The ability to rapidly change prices to suit demand and promotional strategies is ubiquitous online, but has been slower to take hold in stores. Where retailers use electronic shelf labels linked to a communications system such as Wi-Fi, they can automatically update prices, but it’s rare for store runners to use them throughout a store.
Produce is a product category that is subject to a lot of change in stores, and Matt Pavich, senior director of strategy and innovation at Revionics, Alpharetta, GA, says, pricing optimization for perishables was more complicated to develop, but some companies have been mastering it.
“One of the bigger differentiators in how sophisticated an AI solution is, is whether or not it can handle fresh categories.”— Matt Pavich, Revionics, Alpharetta, GA
“One of the bigger differentiators in how sophisticated an AI solution is, is whether or not it can handle fresh categories,” he says. “We’re able to price fresh categories.”
Given that appearance, size, shelf-life, expiration dates, seasonality and other variable factors affect produce, price optimization has to cope with a lot of data and learns over time, particularly coupled with machine learning that can take the mass or material and refine it to satisfy business needs.
Retailers that have good measurements and data capabilities can work with AI, machine learning and other relevant technology to generate more precise information that can enhance the effectiveness of the entire produce supply chain, by improving purchasing flow at the store level and providing data that extends back through the system to ensure sufficient supply.
AI can provide efficiencies because retailers can price product in the pipeline based not only on established everyday and promotional schedules, but also on actual condition and demand at the moment.
Retailers can use pricing optimization to meet various business goals, such as getting maximum results from the introduction of seasonal fruits and vegetables. It can adjust prices down to local levels so products move in good time and curtail food waste and boost profitably. Across a large or small geography, AI-based systems can take local demand, price tolerances and favored product mix into account, as well as cost, condition and other relevant factors, in setting prices that balance movement and profitability based on forecasting, ongoing purchasing and adjustments to actual results.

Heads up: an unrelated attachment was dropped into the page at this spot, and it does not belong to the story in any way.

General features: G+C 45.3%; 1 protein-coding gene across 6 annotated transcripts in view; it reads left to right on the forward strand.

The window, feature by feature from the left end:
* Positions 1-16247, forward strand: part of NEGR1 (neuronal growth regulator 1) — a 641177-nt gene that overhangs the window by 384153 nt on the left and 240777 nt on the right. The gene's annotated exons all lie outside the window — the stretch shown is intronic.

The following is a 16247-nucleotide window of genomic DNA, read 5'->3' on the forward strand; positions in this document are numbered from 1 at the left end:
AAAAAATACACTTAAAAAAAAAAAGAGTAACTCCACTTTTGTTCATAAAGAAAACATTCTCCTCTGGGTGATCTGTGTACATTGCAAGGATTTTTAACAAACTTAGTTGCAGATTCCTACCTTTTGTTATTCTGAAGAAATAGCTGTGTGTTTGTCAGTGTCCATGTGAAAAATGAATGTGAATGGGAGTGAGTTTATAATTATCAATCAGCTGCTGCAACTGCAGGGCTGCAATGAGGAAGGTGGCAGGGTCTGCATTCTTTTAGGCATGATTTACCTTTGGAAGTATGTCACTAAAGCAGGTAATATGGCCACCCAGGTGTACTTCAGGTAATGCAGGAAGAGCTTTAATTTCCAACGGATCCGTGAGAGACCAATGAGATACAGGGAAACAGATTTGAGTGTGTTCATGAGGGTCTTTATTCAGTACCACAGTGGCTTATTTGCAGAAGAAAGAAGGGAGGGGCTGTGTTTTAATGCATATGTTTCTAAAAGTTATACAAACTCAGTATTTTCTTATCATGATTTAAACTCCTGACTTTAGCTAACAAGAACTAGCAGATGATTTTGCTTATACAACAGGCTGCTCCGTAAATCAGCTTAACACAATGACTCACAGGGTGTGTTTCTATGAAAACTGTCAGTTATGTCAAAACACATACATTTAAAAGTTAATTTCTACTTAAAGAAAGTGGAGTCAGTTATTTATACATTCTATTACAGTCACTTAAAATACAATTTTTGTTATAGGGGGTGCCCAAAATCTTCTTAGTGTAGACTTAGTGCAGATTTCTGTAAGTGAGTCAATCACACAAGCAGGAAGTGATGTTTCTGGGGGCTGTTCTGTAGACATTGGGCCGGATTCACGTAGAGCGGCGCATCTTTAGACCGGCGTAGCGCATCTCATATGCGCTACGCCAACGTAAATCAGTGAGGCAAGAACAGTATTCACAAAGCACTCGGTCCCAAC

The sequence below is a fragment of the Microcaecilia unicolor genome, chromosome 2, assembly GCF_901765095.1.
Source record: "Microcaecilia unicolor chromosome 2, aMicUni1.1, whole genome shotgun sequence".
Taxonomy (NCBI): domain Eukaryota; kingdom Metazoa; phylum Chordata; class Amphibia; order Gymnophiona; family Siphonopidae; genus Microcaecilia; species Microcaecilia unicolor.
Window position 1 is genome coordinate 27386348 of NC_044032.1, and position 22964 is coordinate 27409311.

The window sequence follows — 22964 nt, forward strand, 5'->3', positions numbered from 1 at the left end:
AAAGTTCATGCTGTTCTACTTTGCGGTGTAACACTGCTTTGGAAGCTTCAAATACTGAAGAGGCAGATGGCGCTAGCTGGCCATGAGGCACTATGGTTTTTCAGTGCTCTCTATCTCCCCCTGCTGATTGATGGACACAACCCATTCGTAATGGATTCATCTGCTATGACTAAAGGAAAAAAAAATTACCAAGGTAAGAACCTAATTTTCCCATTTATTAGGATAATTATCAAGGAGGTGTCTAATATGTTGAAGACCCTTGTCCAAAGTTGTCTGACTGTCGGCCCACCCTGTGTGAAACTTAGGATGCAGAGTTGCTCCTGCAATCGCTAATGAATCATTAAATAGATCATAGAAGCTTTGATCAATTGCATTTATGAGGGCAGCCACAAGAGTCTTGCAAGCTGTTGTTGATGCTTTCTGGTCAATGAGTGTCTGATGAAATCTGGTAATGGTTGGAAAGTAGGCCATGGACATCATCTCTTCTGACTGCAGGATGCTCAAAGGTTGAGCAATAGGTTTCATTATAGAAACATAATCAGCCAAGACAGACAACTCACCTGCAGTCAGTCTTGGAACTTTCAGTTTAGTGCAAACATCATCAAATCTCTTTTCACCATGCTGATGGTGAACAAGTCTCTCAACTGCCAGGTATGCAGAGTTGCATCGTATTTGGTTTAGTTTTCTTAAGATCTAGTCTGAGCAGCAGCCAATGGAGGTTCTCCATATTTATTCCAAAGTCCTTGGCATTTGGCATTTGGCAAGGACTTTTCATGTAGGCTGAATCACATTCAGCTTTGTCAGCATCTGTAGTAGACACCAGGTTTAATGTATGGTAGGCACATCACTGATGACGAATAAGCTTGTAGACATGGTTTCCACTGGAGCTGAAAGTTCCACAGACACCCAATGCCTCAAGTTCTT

With recent inflation, retailers that used sophisticated pricing optimization capabilities enjoyed advantages that led to market share and margin gains simultaneously, says Pavich.
AI PRODUCE RECOGNITION
AI has been critical in the development of self-checkout technology, and plays a role in security and detecting scanning evasion. Produce recognition — a critical issue given the diversity of products and varieties moving through stores, and their many attendant price points — is another way AI is helping retailers make the most of their produce operations.
Toshiba’s ELERA Commerce Platform provides self-checkout produce recognition, which identifies produce and eliminates the need to input produce codes at checkout manually. Retailers are already benefiting from the produce recognition innovation through improved inventory accuracy and throughput in the self-service experience.
“Toshiba’s ELERA Produce Recognition solution uses AI and computer vision technology to increase scanning accuracy and reduce the need to manually input codes and intervention from store associates.”— Yevgeni Tsirulnik, senior vice president, Incubation and Innovation, at Toshiba Global Commerce Solutions, Durham, NC
“Toshiba’s ELERA Produce Recognition solution uses AI and computer vision technology to increase scanning accuracy and reduce the need to manually input codes and intervention from store associates,” says Yevgeni Tsirulnik, senior vice president, Incubation and Innovation, at Toshiba Global Commerce Solutions, Durham, NC.
“When an item is incorrectly entered, the ELERA Produce Recognition system automatically intervenes with prompts for the shopper to correct the error and continue the checkout process on their own,” explains Tsirulnik. “If a shopper is unable to resolve the issue on their own or is ignoring the prompts, then a store associate can be notified to assist with the checkout. This gives shoppers a self-checkout experience that is faster, friendlier and smarter.”
Toshiba recognizes the shopper experience should be the primary driver of retail technology.